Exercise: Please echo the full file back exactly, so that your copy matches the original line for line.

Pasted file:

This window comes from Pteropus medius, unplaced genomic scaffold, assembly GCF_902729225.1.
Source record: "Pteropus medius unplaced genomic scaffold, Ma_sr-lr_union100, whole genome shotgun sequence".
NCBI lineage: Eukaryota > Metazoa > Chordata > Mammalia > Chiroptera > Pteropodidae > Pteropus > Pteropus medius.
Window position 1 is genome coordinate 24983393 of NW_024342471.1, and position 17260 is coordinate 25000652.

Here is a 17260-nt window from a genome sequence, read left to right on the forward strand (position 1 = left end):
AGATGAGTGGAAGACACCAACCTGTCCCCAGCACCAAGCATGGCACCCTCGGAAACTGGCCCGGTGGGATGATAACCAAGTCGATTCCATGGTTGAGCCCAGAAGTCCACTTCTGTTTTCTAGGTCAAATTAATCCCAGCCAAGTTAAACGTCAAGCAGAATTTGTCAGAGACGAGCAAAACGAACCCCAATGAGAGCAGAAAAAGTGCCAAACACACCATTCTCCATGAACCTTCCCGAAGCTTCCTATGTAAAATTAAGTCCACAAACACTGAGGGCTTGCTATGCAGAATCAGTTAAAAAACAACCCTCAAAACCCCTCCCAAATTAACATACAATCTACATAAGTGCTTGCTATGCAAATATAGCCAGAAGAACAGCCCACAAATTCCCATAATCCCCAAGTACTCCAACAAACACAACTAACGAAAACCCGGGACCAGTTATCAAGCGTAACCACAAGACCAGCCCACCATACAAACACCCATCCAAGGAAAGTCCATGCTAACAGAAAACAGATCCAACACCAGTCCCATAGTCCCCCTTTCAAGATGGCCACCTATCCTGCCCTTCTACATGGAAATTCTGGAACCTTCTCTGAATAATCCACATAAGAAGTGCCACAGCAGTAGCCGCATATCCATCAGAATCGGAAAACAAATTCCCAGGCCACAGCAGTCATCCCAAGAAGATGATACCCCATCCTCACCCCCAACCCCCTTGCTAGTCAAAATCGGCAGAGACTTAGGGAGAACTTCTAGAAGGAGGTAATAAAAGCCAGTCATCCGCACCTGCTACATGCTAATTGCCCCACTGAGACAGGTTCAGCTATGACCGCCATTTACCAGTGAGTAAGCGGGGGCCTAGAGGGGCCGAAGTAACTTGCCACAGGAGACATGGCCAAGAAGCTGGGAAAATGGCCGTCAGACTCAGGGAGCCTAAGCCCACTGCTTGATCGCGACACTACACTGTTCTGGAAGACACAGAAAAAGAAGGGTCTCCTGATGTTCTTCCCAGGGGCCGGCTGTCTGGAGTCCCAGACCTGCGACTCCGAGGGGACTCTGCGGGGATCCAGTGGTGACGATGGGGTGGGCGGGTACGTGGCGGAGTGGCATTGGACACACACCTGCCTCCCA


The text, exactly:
This window comes from Pteropus medius, unplaced genomic scaffold, assembly GCF_902729225.1.
Source record: "Pteropus medius unplaced genomic scaffold, Ma_sr-lr_union100, whole genome shotgun sequence".
NCBI lineage: Eukaryota > Metazoa > Chordata > Mammalia > Chiroptera > Pteropodidae > Pteropus > Pteropus medius.
Window position 1 is genome coordinate 24983393 of NW_024342471.1, and position 17260 is coordinate 25000652.

Here is a 17260-nt window from a genome sequence, read left to right on the forward strand (position 1 = left end):
AGATGAGTGGAAGACACCAACCTGTCCCCAGCACCAAGCATGGCACCCTCGGAAACTGGCCCGGTGGGATGATAACCAAGTCGATTCCATGGTTGAGCCCAGAAGTCCACTTCTGTTTTCTAGGTCAAATTAATCCCAGCCAAGTTAAACGTCAAGCAGAATTTGTCAGAGACGAGCAAAACGAACCCCAATGAGAGCAGAAAAAGTGCCAAACACACCATTCTCCATGAACCTTCCCGAAGCTTCCTATGTAAAATTAAGTCCACAAACACTGAGGGCTTGCTATGCAGAATCAGTTAAAAAACAACCCTCAAAACCCCTCCCAAATTAACATACAATCTACATAAGTGCTTGCTATGCAAATATAGCCAGAAGAACAGCCCACAAATTCCCATAATCCCCAAGTACTCCAACAAACACAACTAACGAAAACCCGGGACCAGTTATCAAGCGTAACCACAAGACCAGCCCACCATACAAACACCCATCCAAGGAAAGTCCATGCTAACAGAAAACAGATCCAACACCAGTCCCATAGTCCCCCTTTCAAGATGGCCACCTATCCTGCCCTTCTACATGGAAATTCTGGAACCTTCTCTGAATAATCCACATAAGAAGTGCCACAGCAGTAGCCGCATATCCATCAGAATCGGAAAACAAATTCCCAGGCCACAGCAGTCATCCCAAGAAGATGATACCCCATCCTCACCCCCAACCCCCTTGCTAGTCAAAATCGGCAGAGACTTAGGGAGAACTTCTAGAAGGAGGTAATAAAAGCCAGTCATCCGCACCTGCTACATGCTAATTGCCCCACTGAGACAGGTTCAGCTATGACCGCCATTTACCAGTGAGTAAGCGGGGGCCTAGAGGGGCCGAAGTAACTTGCCACAGGAGACATGGCCAAGAAGCTGGGAAAATGGCCGTCAGACTCAGGGAGCCTAAGCCCACTGCTTGATCGCGACACTACACTGTTCTGGAAGACACAGAAAAAGAAGGGTCTCCTGATGTTCTTCCCAGGGGCCGGCTGTCTGGAGTCCCAGACCTGCGACTCCGAGGGGACTCTGCGGGGATCCAGTGGTGACGATGGGGTGGGCGGGTACGTGGCGGAGTGGCATTGGACACACACCTGCCTCCCA